Wow what a week this has been returning to work. One snow day, a late opening and then yesterday's snowfall that went into the overnight. What a nice time to hunker down and read a few good books. In between shoveling that is. Yuck!
So watching the snow and ice coating the trees and in between lesson planning, I read High Spirits by Dianne Salerni. This is a romantic, (yes I cried), historical fiction book about the Spiritualist movement in the mid 19th century. If you want to read about the the clever Fox sisters from history, stay tuned for a ghostly rapping review later this week. Next, I read Red Clay, Blood River is a historical fiction novel by William Everett and his novel about the Trail of Tears and the Great Trek in Africa.
The review for this will be published later. I received several surprises in the mail this week, giving me a lot of catching up to do. I hope there will be a few more snow days this month to help me out. LOL
Anyway, I have an incredible picture book to share with you called, The World That Loved Books, by Steve Parlato. I am going to treasure this masterpiece and I'm telling you the little picture graphic I have hear is just not going to do his art justice. Please take a look at this book the next time you are in a bookstore! This is a copy of one of the posters available on his website and is the artwork for his cover.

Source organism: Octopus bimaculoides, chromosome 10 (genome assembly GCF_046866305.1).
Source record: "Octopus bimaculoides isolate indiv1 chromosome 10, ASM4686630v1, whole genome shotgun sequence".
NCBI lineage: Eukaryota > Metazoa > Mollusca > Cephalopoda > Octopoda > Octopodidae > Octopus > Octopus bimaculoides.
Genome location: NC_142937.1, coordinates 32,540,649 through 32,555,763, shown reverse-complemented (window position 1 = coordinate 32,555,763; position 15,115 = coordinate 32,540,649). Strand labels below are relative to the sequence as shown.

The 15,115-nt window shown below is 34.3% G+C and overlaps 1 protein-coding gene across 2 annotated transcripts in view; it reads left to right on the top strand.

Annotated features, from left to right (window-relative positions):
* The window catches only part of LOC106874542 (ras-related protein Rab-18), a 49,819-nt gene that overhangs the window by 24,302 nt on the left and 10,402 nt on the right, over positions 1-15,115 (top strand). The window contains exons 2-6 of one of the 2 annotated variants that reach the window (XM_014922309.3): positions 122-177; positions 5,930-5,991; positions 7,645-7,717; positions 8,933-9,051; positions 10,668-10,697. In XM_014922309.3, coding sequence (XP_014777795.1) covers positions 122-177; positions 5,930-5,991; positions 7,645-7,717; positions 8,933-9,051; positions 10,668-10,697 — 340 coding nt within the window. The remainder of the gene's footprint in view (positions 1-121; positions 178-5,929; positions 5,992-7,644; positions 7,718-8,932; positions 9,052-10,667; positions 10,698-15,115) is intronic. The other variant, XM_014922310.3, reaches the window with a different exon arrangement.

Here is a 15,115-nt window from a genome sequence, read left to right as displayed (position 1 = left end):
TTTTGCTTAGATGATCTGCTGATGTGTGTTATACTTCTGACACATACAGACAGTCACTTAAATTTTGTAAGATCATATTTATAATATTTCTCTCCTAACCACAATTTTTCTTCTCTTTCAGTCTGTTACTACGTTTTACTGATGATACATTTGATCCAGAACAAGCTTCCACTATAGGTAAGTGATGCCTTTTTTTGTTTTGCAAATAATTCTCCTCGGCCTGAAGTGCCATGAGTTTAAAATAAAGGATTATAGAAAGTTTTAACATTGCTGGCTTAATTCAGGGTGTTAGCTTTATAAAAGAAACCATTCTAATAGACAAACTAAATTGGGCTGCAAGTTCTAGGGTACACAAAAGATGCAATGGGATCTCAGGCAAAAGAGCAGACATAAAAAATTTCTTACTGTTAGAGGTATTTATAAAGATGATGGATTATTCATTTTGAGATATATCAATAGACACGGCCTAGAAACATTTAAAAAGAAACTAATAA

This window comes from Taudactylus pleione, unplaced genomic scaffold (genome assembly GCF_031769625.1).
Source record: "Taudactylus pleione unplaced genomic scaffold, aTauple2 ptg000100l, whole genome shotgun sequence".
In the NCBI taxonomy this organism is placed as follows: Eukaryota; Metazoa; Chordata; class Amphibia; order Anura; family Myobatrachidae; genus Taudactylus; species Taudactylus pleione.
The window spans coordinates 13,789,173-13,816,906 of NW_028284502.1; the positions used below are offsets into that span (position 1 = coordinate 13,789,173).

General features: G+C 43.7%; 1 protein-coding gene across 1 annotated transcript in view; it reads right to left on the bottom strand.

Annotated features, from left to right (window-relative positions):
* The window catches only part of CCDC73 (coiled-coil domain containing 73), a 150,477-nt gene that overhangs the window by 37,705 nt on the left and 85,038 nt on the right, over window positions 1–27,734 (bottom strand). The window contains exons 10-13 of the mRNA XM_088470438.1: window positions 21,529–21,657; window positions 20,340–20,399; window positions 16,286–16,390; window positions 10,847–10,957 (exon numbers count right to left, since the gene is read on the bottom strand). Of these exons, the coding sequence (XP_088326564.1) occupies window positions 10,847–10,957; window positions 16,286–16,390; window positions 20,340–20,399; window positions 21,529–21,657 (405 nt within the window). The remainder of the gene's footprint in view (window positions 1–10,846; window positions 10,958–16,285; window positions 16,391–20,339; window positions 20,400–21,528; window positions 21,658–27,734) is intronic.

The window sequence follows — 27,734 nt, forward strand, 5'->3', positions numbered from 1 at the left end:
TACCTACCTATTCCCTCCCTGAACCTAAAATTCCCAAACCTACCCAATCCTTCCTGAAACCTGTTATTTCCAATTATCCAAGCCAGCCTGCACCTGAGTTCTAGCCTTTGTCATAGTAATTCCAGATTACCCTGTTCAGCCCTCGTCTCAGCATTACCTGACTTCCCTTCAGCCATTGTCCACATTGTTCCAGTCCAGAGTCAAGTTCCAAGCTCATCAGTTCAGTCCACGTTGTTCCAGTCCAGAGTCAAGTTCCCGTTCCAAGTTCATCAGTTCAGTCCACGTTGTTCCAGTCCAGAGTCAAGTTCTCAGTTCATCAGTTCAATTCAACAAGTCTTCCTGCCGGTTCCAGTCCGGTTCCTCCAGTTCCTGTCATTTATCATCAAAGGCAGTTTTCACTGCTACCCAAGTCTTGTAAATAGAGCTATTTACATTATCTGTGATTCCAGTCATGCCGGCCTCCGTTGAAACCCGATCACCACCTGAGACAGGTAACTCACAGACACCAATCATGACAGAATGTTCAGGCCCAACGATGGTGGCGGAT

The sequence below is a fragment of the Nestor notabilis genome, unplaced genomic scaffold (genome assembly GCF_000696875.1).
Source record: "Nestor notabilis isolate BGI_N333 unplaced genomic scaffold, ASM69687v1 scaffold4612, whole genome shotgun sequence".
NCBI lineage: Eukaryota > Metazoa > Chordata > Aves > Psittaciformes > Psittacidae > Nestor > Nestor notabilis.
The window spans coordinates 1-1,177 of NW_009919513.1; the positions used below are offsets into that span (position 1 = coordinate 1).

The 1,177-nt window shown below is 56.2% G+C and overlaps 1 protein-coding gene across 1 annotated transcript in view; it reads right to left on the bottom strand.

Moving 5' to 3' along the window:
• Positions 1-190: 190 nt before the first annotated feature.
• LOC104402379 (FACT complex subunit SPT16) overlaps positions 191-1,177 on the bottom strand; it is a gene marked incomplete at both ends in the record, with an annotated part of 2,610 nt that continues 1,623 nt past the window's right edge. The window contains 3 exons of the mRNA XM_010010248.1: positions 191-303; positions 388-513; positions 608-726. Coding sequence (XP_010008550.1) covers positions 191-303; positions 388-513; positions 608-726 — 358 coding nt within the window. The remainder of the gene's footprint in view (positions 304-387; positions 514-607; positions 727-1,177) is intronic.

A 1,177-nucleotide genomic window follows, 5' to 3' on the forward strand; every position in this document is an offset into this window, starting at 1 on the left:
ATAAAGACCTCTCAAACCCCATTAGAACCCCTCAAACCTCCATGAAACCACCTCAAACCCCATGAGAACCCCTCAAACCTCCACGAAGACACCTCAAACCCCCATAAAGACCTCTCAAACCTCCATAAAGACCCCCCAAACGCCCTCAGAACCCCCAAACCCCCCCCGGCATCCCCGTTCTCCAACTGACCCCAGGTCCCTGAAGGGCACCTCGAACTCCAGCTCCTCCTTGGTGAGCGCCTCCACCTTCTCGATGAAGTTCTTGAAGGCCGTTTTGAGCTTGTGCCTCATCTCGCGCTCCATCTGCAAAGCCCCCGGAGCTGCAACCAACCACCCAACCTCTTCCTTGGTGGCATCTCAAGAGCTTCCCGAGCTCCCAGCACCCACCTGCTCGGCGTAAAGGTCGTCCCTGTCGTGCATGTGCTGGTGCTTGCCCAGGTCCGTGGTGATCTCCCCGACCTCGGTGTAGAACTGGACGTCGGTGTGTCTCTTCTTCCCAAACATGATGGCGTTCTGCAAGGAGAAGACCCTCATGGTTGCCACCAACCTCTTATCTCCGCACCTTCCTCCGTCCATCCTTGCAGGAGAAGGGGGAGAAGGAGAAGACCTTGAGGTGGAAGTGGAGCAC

The World that Loved Books
Simply Read Books
Welcome to my world....
At least that's what I thought when I read the beginning of The World That Loved Books, by Stephen Parlato.
From the opening page:
"There once was a world where everyone loved books, even the animals. Everyone loved to read so much that when they read their books they became what they read."
Bravo! This book was so spectacular I read it slowly savoring every memorable morsel of text and the intricate illustrations that honestly should be framed mounted and hung in an art gallery. This author and illustrator understands the importance of providing a simple text with everyday vocabulary. Each couplet with the complementary detailed drawing stand alone, but together they will fascinate students, engage their thinking and stimulate questions and ideas. The book will be enjoyed by all students, whether the student is an auditory or verbal learner, ELL, special needs, gifted and talented or in the mainstream classroom. Mr. Parlato's text and collages are an oxymoron of simple elaboration.
Once you read this book you will love reading it to your class. You will garner ways to use it in lessons and realize it is an essential part of your classroom library. Anyone who loves books or struggles to get others to read will cherish The World that Loved Books by Stephen Parlato, an exceptionally creative master.
Thank you Stephen for sending me this autographed review copy and poster. I am so lucky!